I was taught a theology full of grace even while I was part of IBLP. I read Luther and Bonhoeffer, Max Lucado and Chuck Swindoll. I trusted a "loving god" who knew my frame and remembered that I was dust (Psalm 103). I read Galatians and disagreed with Bill regarding some of the rules he encouraged my parents to follow. I knew Bill didn't actually believe his eternal future depended on following those rules--his "principles" did not apply to his own lifestyle! He did not wonder if he was good enough for the god he credited with blessing him with wisdom and regular "insights".

And yet, even when I left IBLP and was involved in churches that taught the grace and love of Jesus week after week, I still had a terrible time shedding the teachings of Bill Gothard's cult. They had entwined themselves with my own thoughts and lay coiled in my brain. Friends talked about how awful legalism was, and I agreed. But I wasn't afraid of displeasing my god, I was afraid of making an imperfect choice and regretting the consequences ever after.

Bill made us insecure about every choice we made.

Rather than merely teaching us that God wanted us to live thus and so, he taught that there was a best, a right choice in every situation. Legalism would have been much simpler in the long run. My Mennonite friends had their Ordnung which made rebellion and obedience as clear as a yardstick. You cut your hair, or you didn't. Your sleeves went to the elbow, or they didn't. Your head was covered, or you were rebellious. IBLP was never quite so clear. Were culottes allowed or not? Who was forbidden to wear denim, and when and where? Why was one girl's hairstyle shamed, while other women got away with it? Everything was about more than mere appearances, more than following the rules.

Instead of being told blue toothbrushes were bad and red were good, we were told that God knew what color toothbrush we should buy, and also whether we should wear a clip-on tie or a regular one. Properly discerning God's will in these things could even be a matter of life or death. We were reminded that God's will was not the same for all people or at all times. "Others may, but I cannot" was a refrain we were trained to repeat. We were taught to stand alone, to make a wise appeal, and also to obey authorities, for they spoke with God's voice. We were told to reach the point of "having no will either way", like George Mueller, when we prayed to know God's will. The god IBLP taught us to serve was capricious, inconsistent like our IBLP leaders. He could protect us, but would sometimes prefer to "deepen our character" instead by allowing us to be hurt, abused, or even raped, for our own good or to teach us a lesson.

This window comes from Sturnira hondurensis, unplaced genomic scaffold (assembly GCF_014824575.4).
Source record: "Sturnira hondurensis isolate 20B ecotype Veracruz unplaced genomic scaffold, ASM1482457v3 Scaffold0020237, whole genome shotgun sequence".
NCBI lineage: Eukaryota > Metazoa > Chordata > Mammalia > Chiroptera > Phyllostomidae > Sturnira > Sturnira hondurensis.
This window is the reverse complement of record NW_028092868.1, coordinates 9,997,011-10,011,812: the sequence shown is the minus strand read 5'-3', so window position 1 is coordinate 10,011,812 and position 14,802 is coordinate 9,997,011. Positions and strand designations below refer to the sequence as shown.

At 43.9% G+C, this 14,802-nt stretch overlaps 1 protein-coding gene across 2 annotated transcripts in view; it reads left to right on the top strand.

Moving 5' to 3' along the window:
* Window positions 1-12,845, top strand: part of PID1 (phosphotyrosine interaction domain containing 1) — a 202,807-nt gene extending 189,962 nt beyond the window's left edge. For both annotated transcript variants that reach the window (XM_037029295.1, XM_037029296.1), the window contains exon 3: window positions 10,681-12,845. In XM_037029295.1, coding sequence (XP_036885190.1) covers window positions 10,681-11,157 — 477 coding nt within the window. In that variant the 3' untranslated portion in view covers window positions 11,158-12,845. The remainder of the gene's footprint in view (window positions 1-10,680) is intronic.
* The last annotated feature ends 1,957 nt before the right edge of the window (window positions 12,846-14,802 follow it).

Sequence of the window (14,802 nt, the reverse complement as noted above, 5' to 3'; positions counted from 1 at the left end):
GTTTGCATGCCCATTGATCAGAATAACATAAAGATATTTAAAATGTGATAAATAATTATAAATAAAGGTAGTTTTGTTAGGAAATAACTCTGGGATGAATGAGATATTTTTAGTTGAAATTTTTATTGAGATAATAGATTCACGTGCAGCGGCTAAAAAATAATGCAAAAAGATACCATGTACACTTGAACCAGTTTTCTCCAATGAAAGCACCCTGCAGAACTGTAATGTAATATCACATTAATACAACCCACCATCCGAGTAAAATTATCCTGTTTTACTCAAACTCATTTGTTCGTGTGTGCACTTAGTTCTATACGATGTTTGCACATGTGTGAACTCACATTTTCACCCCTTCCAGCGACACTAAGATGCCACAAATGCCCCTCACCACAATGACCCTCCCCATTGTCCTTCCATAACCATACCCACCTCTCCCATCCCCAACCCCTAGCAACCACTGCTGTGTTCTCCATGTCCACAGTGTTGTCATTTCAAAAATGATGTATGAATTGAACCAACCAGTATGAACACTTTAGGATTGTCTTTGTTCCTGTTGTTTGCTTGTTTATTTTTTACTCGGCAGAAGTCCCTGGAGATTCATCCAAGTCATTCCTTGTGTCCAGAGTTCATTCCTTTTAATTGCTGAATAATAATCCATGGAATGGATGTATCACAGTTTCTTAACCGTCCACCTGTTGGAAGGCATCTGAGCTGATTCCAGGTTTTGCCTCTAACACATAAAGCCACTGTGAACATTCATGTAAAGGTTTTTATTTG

Yes, there were rules, but many were neither clear nor obvious. And so it became a game every time. Does God want me to take the stairs or the elevator? Which shoes does God want me to wear today? Would God be honored if I had a second helping of granola? What would be the possible consequences if I step out of God's will? Can one accidentally step out of God's will? 

Bill Gothard made us frightened to death of being satisfied with "Satan's best", which he said always preceded "God's best". We distrusted our physical sensations, our emotions, our reasoning. Instead, we were to base every decision on Bill's magical Seven Principles. Instead of asking, Is this the person I want to marry?, the question became, Is this the person God has brought for me to marry, or is this the decoy Satan wants to trick me into marrying?

The IBLP seminar teaches people to be afraid.

It teaches them to be afraid of Satan, afraid of their own desires, afraid of getting sick or having financial or relationship problems if they don't follow the "principles" closely enough, or don't keep physical drives on a short enough leash. In many ways, Bill was merely a more conservative voice of "prophecy" in the 1970's, his message akin to Hal Lindsey's in Satan is Alive and Well on Planet Earth. I sum it up this way:
God's enemy, Satan, has the desire and power to hurt you 
and you need to find ways to be safe from him!
Bill spoke, and some shrugged. But others panicked and followed him, blinded by their fear.

Frightened by Bill's made-up charts describing the moral slide to reprobation, we made vows, we made commitments, we raised our hand up and then down, with every head bowed and every eye closed. We promised to read our Bibles every day, we promised not to have secrets from our parents, we promised to submit our wills and our choices to those of our superiors, we promised to pray daily for God's protection from the devil. With these talismans we hoped to be guarded against the evil lurking outside to devour us, and the evil lurking in our own hearts to consume us.

Using fear and manipulation to control others' behavior and thoughts is one identifying characteristic of a cult. And cult survivors, unlike those who grew up in merely strict religious groups, often struggle with decision long after escaping the cult. They may suffer from post-traumatic stress, eating disorders, suicidal thoughts, depression, nightmares, sexual problems, psychosomatic health problems, and anxiety. Unsurprisingly, these are exactly the symptoms exhibited by many who have left IBLP, especially those who attended the Basic Seminar as children and found their way out of the organization as adults. The more carefully they adhered to Bill's interpretations, they more difficulties they face when they attempt to reclaim their own minds.

The teachings of IBLP are not merely "out of balance". And though Bill peppers his points with biblical references to give the illusion of legitimacy, they are not the "universal, non-optional life principles" he purports to unveil. They are mostly the fabrications of a man who does not believe them himself.